Looking back at an "interesting" part of the route.




Before heading out on the trail, I went a short distance south for a break at a nice open spot by the next beaver pond, where a welcome breeze kept the black flies at bay.




Looking down the string of ponds to the south end of the notch. From here it was an easy 4 mile walk back to the car.




 

Thursday, May 19, 2022

Avalanche Ravine: 5/18/22

On a perfect spring day with sun, cool temperatures and a bug-deterring breeze, I bushwhacked up Mt. Tripyramid's Avalanche Ravine (aka the Ravine of Avalanches) to the Pine Bend Brook Trail on the upper part of North Peak, and descended by trail. Lots of variety on this trek: spring wildflowers, cascades, fine woods, artifacts, old landslides, and interesting views.

This patch of Wood Anemones was thriving at the base of a large maple along the Livermore Trail.




After heavy rains, whitewater at White Cascade on Slide Brook.




In a continuing search for the possible site of the first Avalanche Camp (ca. 1910-1920), I wandered around in a flat area near a placid section of Avalanche Brook.



I did find two artifacts in this area: a bucket...



...and a barrel hoop. But no spot that definitively looked like the camp location.



Spring greens at the clearing that marks the site of the second Avalanche Camp (1940s).




Inviting corridor on the Livermore Trail.




From the northern junction with Mount Tripyramid Trail, I bushwhacked along the north side of Avalanche Brook to a favorite maple glade.



I was pleased to find an abundance of Dutchman's Breeches leaves on the floor of this glade, though the flowers had already gone by.




Red Trilliums were still in bloom.



Heading into Avalanche Ravine, I did find one Dutchman's Breeches still holding its blossoms.




A familiar open glade on the floor of the ravine.



A runoff cascade graced the East Fork of Tripyramid's North Slide.




Above here, the ravine narrows. I slowly and carefully worked my way up along the brook, taking care not to trample the moss bordering the numerous waterslides. When I first bushwhacked the length of this ravine a few years ago, it was August and the brookbed was dry. On this day the recent rains had created a good flow.



Looking up the ravine.



 
Nearly continuous brook scenery.





During the same August storm in 1885 that triggered the huge and famous North Slide of Tripyramid, eight smaller slides fell in the ravine, and it became known as Avalanche Ravine, or the Ravine of Avalanches. Most of the 1885 slides are largely revegetated, but the remaining open patches still offer good views. This photo, taken by Edward Lorenz in 1910, shows the North Slide on the right and the additional slides in the Ravine of Avalanches on the left. (Photo courtesy Town of Waterville Valley)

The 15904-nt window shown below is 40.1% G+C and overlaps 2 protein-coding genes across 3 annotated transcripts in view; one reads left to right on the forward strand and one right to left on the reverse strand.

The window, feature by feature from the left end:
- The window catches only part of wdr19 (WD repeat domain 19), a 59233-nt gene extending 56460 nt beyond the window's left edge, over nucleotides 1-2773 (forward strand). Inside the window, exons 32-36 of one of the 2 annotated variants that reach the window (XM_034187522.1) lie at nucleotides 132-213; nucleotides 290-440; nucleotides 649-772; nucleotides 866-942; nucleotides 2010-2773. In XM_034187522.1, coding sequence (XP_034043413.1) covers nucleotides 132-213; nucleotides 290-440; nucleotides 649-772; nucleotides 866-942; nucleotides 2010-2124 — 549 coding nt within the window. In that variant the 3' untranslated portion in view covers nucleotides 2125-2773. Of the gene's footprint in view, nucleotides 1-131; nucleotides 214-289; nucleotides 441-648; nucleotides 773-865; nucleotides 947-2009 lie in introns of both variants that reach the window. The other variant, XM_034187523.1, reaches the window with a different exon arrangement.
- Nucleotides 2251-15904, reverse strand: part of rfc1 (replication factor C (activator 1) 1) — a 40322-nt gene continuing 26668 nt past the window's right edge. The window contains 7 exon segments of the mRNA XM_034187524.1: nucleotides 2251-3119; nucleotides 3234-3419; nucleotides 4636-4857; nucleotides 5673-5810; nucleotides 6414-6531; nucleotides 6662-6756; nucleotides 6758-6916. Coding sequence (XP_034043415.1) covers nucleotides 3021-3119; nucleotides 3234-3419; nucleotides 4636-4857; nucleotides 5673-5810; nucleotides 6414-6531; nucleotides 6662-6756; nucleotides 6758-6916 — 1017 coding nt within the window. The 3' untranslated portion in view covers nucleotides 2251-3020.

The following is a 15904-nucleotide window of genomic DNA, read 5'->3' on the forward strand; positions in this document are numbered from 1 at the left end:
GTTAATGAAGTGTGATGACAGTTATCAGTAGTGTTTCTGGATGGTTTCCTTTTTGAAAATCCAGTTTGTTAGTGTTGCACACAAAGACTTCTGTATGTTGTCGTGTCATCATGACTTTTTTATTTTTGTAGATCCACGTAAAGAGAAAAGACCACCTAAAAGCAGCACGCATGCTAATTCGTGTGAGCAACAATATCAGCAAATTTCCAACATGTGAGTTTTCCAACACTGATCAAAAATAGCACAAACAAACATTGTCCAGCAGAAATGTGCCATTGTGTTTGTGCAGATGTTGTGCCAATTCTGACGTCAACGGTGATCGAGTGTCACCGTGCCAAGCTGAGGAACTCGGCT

This appears to be the remnant track of one of the smaller slides on the north side of the ravine, now completely grown in.




A bit farther up on the north side is an open gravel patch, the remnant of another 1885 slide.



The top of North Tripyramid looms 1000 feet above.




There's a nice view to the west here.



Perhaps the finest view anywhere of the full spread of Mt. Tecumseh.



Mt. Moosilauke through Thornton Gap.




One more waterslide, then the brook became too steep and closed in to follow.



Time to take to the woods on the steep slopes of the ravine.




I made my way up and across to the remains of the once-large slide on the ravine headwall. An interesting article, "The Tripyramid Slides of 1885," was written by Alford A. Butler for the March 1886 issue of "Appalachia. Butler made four visits to the Ravine of Avalanches and wrote about the North Slide and the eight smaller slides in great detail. This article can be read on Google Books.




Parts of the old slide were covered in beautiful moss, which I avoided stepping on.



I found a seat in the sun to enjoy the view beyond Scaur Ridge to the Osceolas, flanked by Mt. Moosilauke on the left and the Kinsmans on the right




Zoom on the Osceolas.



More steep climbing through the woods to the uppermost open patch of the headwall slide.




At the top, more summits could be seen on either side of nearby Scaur Peak.




On the left, the four peaks of the Franconia Range.



On the right, Mt. Garfield, West Bond above Bondcliff, South Twin and the Hancocks, with Mt. Huntington below.




I continued up to reach the Pine Bend Brook Trail at ~3600 ft. I headed partway up towards the summit of North Tripyramid, but as expected I soon encountered patches of ice, which promised to be more continuous near the top. Having been to this summit many times before, I didn't want to hassle with the ice, plus it was late in the afternoon, so at ~3800 ft. I retreated.



Parts of Pine Bend Brook Trail are badly beaten up.




But I always enjoy the stretch along the narrow ridge above the Scaur Ridge Trail junction.




A sideways peek at the North Slide.



From a glade on the north side of the ridge I took in a view of the Wildcats and Carters beyond Greens Cliff and Mt. Tremont.



Mt. Washington, presiding over the scene.



Down the Scaur Ridge Trail, a longtime favorite, well-maintained by adopter Dennis Follensbee, Jr.



White birch gateway.



Yellow birch guardians.



Up here, above 3000 ft., there were still a few Trout Lilies in bloom.



The classic Scaur Ridge Trail view of North Tripyramid's steep face  marked by its North Slide.



Ah, Wilderness.




Evening in the Livermore Trail hardwoods.